“I just think that shared value of ‘we’ve got to get it done’ is really important on the fiscal side,” Nixon said.
“One of the things in D.C. that I find odd is Missourians and Americans understand budget challenges a lot more than the politicians think they do and are much more realistic and supportive of necessary trimmings,” he added. “I’m hopeful that they can get a deal and quit having what would appear to be a political circus every three to six months.”
Three major Missouri business groups joined a coalition of several hundred business organizations nationally who issued a statement Friday calling on Congress to pass the budget measure, as well as separate legislation raising the nation's debt limit. The current limit is expected to be breached in a couple weeks.
The three Missouri groups are: the Missouri Chamber of Commerce, the Missouri Association of Manufacturers, and the Springfield, Mo. Chamber of Commerce.
Won’t leave license collector post vacant
Nixon also said that he is going through the process of picking a new license collector for St. Louis. That post became vacant this summer after Michael McMillan became head of the city’s Urban League.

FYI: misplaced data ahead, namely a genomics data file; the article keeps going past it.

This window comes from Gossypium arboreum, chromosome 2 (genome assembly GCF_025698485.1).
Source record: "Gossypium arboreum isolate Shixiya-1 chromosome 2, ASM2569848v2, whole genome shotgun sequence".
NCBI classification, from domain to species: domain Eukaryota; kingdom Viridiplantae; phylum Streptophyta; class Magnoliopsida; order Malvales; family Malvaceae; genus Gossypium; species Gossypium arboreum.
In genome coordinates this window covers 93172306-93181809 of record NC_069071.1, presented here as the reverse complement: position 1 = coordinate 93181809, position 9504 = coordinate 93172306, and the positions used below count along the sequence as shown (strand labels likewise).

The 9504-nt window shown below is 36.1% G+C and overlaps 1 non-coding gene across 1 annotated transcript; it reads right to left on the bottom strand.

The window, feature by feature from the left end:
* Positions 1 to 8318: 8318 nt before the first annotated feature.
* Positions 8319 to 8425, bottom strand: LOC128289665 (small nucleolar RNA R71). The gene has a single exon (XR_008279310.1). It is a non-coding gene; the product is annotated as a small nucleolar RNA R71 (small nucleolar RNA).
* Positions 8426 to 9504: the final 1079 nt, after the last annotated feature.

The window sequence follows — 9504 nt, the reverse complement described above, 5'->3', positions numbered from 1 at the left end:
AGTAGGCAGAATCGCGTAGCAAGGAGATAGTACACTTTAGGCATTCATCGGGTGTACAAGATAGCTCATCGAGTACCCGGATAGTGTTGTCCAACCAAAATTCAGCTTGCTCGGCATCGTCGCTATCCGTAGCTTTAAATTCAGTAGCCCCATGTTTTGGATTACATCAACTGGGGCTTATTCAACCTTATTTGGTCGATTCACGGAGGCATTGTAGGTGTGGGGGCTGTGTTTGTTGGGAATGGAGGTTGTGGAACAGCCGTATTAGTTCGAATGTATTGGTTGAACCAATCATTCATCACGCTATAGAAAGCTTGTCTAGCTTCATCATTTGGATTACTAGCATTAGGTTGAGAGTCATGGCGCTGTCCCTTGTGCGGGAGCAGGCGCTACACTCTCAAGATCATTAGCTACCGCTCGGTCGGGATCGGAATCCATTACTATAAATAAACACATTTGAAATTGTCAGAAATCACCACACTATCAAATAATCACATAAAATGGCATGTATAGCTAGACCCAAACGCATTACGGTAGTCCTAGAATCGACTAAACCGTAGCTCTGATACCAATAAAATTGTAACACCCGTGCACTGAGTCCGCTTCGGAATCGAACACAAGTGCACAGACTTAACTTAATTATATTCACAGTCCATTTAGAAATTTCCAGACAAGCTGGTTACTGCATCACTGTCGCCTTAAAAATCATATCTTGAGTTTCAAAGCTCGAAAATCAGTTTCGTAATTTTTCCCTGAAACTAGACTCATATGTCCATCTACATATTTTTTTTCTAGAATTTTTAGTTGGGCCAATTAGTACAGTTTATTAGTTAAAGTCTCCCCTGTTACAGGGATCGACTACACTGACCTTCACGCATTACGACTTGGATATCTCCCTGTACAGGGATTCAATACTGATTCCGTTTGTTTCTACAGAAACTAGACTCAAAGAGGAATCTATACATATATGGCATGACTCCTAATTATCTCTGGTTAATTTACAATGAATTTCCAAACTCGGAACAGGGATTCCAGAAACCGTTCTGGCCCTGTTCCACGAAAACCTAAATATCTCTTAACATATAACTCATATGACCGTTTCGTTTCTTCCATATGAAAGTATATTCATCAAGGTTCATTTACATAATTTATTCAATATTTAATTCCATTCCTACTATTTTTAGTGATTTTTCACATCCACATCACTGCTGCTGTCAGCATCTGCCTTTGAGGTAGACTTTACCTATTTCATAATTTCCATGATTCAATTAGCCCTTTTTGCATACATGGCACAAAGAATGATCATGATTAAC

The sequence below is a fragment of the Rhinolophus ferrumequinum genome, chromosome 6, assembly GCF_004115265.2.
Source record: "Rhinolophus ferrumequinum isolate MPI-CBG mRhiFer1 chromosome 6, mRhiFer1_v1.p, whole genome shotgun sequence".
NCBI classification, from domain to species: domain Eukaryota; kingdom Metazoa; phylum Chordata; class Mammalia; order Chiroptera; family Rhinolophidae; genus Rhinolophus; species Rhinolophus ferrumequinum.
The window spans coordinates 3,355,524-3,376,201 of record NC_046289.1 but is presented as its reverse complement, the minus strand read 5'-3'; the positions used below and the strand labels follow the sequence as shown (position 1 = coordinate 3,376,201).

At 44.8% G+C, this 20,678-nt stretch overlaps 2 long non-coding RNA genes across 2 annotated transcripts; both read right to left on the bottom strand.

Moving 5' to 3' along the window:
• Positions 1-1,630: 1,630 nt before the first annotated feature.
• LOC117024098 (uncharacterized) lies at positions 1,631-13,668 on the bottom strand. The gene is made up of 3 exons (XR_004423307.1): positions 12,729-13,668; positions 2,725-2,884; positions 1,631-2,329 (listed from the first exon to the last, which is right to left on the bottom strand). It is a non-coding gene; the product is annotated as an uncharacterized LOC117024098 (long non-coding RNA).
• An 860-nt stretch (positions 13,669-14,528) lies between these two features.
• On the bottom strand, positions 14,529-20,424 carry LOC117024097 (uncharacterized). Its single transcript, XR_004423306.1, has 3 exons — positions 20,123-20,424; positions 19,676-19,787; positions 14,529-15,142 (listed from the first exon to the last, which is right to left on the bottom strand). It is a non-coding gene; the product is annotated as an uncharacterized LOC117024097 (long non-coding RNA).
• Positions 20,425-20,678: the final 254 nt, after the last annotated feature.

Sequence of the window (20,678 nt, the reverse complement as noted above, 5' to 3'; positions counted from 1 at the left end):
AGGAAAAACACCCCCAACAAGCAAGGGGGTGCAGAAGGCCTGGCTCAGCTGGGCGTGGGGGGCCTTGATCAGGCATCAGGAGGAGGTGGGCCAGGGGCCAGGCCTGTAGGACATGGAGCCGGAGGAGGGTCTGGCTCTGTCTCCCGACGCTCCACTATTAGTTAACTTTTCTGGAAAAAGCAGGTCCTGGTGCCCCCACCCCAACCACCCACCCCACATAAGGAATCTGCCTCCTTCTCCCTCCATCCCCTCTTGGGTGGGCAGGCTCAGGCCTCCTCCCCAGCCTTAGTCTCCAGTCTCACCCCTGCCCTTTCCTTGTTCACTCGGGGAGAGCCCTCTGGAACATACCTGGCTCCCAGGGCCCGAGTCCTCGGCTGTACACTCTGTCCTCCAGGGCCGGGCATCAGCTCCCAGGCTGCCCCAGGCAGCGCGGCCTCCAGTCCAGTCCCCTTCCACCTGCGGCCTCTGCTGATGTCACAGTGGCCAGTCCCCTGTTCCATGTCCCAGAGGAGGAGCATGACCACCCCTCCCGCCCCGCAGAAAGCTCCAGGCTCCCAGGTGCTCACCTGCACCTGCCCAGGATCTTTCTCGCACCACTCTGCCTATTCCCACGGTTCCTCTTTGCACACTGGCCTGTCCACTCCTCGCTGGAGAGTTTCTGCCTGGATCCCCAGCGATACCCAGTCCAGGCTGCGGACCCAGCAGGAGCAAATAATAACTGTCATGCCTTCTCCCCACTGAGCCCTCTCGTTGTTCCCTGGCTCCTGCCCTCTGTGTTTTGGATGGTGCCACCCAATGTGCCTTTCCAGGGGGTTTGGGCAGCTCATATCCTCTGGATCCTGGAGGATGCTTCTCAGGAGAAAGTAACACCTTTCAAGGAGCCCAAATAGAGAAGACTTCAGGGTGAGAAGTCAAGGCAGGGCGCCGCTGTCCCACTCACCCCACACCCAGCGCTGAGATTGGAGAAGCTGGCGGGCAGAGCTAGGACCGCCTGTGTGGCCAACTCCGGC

He confirmed that he would not simply leave the position vacant, as some Democrats had speculated . The governor said he was “looking for a good, solid candidate there who can continue the technological improvements that Mike McMillan made.”
“That’s certainly something that’s sequenced to the front of line,” said Nixon. He explained the delay in his decision by noting that, among other things, his occupation with the recently completed legislative veto session, and his recent trip to New York
Several Democrats have noted an interest in being appointed to the license collector post, including state Rep. Karla May, D-St. Louis, Alderman Jeffrey Boyd, D-22nd Ward, and Alderwoman Donna Baringer, D-16th Ward. Whoever is appointed to the post will have to run citywide for a full term next August.